Standing out in a crowded market
Writing in the Observer today (9/8/09), Prof Ian Roxburgh refers to the modern phenomenon of academic inflation. The year he graduated from Nottingham University (1960), 6.4% of graduates got first class honours and 25.5% 2:1′s. This compares to figures quoted in the Observer showing that last year in the UK there were 13.3% firsts and 48.1% 2:1′s.
In the same Observer Letters Page, a Psychology lecturer from Liverpool University claims that, in his experience, “The vast majority of students lack basic skills such as the ability to write grammatically or to evaluate a scientific argument.”
It’s a problem facing recruiters – how to identify really good candidates when there are so many graduates around with good degrees. But it’s an equally big problem for the graduates themselves. How on earth are they going to stand out from the crowd and get noticed by employers?
Let me suggest a solution. As an employer, I’d be impressed by other factors – less measurable perhaps, but criteria that help me distinguish those with the ‘X’ factor. Things like your willingness/ability to:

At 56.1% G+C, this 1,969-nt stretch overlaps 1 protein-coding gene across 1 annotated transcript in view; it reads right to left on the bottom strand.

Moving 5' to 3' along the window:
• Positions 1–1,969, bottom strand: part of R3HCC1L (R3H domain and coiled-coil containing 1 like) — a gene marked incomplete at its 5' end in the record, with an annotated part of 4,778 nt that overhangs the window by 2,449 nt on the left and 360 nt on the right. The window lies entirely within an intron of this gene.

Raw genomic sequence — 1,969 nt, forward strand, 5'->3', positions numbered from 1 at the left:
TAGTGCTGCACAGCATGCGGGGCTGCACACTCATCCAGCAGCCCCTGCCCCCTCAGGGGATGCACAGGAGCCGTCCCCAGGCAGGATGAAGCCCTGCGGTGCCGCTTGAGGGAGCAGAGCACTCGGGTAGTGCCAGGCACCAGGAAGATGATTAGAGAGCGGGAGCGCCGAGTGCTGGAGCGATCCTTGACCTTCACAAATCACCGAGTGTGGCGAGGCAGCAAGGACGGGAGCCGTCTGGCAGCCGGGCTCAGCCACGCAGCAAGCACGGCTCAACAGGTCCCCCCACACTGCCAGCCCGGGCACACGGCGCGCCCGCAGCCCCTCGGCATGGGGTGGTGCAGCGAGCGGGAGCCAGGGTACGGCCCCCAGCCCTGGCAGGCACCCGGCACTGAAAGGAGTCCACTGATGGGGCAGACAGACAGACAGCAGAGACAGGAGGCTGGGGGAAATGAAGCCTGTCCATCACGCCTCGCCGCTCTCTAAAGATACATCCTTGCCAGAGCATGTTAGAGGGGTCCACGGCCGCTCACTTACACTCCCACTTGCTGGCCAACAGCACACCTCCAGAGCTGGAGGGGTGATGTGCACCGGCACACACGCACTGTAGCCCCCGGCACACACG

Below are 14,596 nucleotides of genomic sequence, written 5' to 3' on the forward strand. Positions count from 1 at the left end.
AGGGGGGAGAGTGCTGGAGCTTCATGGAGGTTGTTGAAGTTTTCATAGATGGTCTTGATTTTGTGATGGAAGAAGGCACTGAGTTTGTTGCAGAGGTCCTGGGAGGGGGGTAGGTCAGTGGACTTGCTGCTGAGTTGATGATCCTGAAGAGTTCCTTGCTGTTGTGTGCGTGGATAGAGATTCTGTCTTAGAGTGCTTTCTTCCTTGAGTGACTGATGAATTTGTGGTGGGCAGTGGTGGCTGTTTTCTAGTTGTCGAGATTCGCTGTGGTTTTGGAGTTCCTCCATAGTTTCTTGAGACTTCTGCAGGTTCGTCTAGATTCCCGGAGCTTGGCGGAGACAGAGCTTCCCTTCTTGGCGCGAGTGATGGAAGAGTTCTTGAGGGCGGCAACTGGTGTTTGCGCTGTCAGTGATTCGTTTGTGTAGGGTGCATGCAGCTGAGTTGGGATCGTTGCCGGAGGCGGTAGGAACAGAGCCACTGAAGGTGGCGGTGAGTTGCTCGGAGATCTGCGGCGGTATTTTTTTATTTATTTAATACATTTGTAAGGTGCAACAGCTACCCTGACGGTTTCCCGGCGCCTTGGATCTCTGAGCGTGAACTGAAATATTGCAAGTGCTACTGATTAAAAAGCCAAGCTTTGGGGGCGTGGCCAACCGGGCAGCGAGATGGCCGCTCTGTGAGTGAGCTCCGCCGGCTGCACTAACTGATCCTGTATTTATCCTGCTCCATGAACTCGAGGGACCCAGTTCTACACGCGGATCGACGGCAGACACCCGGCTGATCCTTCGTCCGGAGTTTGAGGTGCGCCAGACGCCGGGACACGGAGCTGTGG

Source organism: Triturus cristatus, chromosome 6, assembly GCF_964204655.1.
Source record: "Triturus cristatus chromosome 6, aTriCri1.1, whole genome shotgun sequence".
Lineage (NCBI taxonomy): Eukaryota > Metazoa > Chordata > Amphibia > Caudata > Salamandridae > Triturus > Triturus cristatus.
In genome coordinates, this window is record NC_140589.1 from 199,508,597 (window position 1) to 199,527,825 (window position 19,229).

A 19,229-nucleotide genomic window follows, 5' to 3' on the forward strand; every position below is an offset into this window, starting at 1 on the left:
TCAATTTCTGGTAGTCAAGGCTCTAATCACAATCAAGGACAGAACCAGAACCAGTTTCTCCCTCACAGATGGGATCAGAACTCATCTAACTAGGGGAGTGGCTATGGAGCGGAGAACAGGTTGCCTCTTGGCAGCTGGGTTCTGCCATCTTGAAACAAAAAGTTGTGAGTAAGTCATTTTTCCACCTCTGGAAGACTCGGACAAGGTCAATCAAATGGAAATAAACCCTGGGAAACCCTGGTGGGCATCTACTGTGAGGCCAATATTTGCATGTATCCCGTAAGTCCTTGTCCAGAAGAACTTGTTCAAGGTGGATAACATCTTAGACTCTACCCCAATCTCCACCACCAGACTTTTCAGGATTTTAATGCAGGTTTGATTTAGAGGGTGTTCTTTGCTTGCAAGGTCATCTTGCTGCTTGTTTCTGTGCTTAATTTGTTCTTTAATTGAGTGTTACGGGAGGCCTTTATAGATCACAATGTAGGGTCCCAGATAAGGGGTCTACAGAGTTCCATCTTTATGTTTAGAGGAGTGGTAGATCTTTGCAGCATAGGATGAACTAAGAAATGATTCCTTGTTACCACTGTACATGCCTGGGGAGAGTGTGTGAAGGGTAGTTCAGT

- Write and speak well
- Form good relationships
- Be curious and seek to understand
- Empathise with others
- Coach and nurture others
- Inspire and enthuse others
- Be self-motivated
- Be entrepreneurial
- Show respect
- Know when to shut up
- Allow others to shine
- Handle adversity
- Be reliable and take responsibility
- Show determination
- Have strong values and be guided by them
These criteria are harder to measure than academic success but may ultimately be the difference between a job offer and a rejection. So as a graduate, ask yourself this…do I have these characteristics and secondly, do I CONVEY them in my CV or when I’m interviewed?
And finally, if you’re in business and looking to compete successfully, consider how your target audience is going to distinguish you from the raft of others out there offering similar services. Have YOU got the ‘X’ factor?